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Article
December 1939

PAPILLARY TUMORS OF THE TONSIL

Arch Otolaryngol. 1939;30(6):986-990. doi:10.1001/archotol.1939.00650061065010
Abstract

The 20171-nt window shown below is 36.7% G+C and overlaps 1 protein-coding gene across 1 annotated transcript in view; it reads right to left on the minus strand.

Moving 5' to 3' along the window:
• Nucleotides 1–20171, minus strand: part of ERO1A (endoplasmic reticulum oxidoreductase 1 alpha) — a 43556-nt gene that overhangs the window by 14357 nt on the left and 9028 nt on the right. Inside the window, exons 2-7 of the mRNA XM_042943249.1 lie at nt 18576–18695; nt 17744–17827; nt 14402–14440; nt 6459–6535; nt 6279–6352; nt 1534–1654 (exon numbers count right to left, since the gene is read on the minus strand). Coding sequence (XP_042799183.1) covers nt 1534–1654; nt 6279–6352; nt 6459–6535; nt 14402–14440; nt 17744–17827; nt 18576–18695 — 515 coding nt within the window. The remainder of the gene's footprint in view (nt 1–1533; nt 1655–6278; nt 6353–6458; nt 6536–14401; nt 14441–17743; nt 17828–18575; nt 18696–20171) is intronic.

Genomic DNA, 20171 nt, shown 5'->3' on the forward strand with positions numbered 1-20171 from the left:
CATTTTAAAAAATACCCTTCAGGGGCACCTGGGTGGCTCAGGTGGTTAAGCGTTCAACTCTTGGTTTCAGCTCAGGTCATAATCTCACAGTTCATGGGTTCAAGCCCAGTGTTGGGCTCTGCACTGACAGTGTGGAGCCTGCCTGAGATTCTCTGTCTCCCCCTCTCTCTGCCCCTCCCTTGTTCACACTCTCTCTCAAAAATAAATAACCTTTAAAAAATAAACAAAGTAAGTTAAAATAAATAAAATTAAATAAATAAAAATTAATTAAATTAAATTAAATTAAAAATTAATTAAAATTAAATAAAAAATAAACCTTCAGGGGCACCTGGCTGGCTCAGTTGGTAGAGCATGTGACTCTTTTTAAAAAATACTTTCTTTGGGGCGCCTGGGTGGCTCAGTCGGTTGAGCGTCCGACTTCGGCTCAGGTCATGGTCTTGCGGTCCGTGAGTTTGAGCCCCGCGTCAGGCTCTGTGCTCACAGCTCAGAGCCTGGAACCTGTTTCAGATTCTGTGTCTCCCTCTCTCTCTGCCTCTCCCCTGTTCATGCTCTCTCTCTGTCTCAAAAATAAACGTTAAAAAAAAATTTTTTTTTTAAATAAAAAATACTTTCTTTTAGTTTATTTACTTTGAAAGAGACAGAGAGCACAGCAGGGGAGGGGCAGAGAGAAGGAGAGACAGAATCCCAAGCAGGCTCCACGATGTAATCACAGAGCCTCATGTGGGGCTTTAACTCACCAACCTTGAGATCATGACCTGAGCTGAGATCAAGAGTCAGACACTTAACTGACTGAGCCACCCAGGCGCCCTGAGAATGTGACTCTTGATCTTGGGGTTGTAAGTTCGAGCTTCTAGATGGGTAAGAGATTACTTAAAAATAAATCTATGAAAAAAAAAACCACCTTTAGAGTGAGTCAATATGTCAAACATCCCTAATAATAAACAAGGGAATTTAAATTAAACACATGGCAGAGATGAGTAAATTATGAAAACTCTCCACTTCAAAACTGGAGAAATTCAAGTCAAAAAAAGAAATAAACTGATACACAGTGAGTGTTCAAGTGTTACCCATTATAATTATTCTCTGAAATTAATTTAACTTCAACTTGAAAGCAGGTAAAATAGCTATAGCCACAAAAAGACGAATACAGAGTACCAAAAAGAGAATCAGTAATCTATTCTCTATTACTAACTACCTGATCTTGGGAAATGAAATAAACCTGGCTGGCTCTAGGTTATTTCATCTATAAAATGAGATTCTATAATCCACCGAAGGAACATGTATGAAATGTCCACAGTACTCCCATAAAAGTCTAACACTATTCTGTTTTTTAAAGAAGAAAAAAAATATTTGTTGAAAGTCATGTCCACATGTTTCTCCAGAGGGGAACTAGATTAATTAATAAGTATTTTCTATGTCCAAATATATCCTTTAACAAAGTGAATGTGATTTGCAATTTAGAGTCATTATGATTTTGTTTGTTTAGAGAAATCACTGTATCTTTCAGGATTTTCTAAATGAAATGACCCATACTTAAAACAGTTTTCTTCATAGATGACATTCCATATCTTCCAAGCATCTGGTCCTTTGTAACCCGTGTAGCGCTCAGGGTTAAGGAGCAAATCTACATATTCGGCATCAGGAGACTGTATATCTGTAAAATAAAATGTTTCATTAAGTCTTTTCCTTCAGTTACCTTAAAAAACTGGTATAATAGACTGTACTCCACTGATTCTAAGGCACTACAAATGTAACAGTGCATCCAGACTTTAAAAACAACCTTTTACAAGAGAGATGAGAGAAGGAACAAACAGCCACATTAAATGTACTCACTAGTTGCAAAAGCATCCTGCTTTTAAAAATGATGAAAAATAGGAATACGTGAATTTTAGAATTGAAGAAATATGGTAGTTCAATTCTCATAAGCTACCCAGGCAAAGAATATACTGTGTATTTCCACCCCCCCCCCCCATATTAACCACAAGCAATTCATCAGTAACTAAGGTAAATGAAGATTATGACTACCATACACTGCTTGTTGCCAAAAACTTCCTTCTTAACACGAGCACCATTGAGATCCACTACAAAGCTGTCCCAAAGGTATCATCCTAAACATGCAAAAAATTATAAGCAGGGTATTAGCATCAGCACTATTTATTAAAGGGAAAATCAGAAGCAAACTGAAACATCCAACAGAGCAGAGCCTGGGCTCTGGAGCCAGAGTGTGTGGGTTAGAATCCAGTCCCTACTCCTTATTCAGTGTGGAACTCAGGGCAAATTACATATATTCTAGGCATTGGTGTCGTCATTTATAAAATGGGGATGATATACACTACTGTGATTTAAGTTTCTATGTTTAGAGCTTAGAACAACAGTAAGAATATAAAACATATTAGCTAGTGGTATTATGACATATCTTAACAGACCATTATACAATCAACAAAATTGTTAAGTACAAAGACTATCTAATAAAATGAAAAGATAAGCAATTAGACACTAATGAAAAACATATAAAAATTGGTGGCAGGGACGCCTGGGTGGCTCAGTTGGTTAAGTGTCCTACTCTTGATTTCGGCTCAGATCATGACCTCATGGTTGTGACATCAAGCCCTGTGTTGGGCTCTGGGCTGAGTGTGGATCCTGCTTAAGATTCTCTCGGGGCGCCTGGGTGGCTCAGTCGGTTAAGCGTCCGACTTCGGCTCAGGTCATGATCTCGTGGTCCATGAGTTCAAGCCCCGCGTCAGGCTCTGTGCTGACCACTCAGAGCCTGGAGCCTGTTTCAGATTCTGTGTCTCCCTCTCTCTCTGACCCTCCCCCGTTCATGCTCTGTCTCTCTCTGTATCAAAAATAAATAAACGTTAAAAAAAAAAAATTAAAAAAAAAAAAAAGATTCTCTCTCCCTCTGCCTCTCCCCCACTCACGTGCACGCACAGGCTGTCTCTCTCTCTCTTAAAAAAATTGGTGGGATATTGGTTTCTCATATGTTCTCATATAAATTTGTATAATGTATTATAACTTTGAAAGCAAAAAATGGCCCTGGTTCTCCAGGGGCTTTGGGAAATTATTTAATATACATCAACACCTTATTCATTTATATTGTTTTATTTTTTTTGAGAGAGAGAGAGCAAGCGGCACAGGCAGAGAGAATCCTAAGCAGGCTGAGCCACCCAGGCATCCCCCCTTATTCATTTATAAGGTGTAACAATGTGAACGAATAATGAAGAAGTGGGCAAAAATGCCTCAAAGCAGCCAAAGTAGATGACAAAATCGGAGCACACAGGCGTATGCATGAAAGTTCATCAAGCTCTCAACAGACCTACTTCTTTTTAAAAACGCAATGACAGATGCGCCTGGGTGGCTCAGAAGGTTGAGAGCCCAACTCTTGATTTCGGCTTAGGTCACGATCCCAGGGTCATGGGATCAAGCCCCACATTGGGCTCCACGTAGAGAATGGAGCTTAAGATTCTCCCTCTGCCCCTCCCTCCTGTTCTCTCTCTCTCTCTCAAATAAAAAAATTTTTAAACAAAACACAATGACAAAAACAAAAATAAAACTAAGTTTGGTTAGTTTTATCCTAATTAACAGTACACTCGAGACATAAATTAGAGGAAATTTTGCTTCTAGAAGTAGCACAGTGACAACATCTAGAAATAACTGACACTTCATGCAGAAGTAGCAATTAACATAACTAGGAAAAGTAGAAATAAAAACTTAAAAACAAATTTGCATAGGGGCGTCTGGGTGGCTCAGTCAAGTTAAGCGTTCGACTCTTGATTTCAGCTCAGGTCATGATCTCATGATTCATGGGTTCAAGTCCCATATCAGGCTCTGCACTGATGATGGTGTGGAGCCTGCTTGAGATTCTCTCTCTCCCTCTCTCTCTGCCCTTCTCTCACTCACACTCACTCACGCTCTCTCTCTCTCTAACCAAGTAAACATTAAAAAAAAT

Large benign lymphoid tumors arising from the body of the faucial tonsil are rare. Small pedunculated papillomas or fibromas attached to the tonsils, the faucial pillars or the uvula are common. New1 in 1931 reported 357 tumors of the tonsils and pharynx, of which 63 were benign. Of the latter, 35 were small pedunculated papillomas, which arose from the pillars in 40 per cent of cases, from the soft palate in 28.6 per cent, from the tonsils in 28.6 per cent and from the posterior wall of the pharynx in 2.8 per cent. There were only 5 true lymphoid tissue tumors, all occurring in women. One of these, a pedunculated growth 3 inches (7.6 cm.) in diameter, attached to the upper pole of the left tonsil and composed of papillary tonsillar tissue, was strikingly similar to that in case 1 of this report. Harold D. Smith2 stated that in a

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